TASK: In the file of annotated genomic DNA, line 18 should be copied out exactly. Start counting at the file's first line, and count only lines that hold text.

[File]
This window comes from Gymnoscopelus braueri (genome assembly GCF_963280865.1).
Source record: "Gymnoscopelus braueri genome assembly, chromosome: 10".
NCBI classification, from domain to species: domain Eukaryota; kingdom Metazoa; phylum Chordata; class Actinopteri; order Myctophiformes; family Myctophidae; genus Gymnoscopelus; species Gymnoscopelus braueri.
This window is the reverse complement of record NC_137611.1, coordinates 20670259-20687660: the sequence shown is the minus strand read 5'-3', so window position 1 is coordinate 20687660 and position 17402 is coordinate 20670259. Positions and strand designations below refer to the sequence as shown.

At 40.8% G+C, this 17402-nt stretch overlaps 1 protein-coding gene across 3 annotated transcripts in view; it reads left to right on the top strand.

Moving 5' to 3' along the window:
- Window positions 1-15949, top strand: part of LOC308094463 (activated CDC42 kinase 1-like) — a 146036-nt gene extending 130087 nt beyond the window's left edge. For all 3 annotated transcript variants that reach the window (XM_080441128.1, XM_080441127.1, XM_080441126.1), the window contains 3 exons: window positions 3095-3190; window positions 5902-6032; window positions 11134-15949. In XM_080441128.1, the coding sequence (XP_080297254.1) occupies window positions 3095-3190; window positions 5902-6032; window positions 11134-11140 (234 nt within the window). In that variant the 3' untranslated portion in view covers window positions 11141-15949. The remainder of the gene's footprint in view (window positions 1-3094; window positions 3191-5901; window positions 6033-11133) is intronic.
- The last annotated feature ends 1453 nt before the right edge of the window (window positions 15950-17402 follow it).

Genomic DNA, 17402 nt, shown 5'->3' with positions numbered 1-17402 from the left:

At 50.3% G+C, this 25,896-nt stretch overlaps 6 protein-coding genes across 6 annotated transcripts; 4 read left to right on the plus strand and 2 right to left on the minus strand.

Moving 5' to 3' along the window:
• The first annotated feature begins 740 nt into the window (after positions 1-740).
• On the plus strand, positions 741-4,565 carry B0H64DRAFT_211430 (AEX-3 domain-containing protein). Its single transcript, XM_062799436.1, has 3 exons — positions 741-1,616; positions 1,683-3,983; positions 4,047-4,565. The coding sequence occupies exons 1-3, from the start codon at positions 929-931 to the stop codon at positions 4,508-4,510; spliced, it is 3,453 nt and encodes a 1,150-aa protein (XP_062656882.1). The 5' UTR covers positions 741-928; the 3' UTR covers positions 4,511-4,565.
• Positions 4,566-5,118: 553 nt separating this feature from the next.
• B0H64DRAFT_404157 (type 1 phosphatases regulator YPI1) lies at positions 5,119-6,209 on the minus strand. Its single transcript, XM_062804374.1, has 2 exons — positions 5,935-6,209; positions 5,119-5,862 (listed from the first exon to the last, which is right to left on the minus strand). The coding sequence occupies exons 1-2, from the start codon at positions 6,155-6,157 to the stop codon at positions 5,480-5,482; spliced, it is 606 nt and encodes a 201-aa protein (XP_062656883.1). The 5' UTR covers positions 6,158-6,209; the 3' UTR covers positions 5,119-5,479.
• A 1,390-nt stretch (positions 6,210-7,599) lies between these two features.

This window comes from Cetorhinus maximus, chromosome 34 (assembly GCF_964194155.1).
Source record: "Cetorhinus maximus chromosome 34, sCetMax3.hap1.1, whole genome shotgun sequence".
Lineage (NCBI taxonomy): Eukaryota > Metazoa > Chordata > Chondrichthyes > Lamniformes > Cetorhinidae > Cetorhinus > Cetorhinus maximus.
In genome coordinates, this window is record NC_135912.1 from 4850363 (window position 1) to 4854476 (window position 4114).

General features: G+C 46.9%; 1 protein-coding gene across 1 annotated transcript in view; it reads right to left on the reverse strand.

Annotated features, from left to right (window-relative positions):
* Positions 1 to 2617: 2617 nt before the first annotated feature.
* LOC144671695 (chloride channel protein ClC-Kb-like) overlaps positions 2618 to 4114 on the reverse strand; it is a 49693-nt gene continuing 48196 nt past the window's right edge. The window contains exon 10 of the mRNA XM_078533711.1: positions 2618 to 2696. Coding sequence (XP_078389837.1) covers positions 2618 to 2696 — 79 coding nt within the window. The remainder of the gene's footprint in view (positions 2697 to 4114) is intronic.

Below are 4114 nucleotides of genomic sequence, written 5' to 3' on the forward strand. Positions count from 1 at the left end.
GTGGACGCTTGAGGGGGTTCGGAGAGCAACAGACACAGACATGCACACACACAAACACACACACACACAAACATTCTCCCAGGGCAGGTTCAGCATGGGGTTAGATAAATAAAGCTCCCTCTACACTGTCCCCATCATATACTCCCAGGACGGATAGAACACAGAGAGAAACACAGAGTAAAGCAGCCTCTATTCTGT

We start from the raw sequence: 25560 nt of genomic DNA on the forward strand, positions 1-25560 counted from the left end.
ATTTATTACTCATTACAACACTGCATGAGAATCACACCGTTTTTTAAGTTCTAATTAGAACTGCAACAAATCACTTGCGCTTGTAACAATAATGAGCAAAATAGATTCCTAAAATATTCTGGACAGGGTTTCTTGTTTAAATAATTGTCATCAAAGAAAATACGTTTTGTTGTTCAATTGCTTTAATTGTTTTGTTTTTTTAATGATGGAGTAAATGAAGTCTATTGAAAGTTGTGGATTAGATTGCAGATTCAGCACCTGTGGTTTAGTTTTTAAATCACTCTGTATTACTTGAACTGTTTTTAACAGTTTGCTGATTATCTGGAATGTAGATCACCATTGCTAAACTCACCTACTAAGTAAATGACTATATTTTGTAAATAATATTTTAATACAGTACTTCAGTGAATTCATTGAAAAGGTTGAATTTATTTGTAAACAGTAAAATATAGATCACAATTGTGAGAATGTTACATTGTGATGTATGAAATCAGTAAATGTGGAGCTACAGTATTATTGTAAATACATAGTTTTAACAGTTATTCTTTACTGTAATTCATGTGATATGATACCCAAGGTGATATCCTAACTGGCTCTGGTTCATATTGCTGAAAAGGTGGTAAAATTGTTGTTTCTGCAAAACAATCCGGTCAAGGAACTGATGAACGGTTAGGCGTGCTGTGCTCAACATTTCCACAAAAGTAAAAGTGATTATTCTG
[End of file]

Source record: "Cetorhinus maximus chromosome 34, sCetMax3.hap1.1, whole genome shotgun sequence".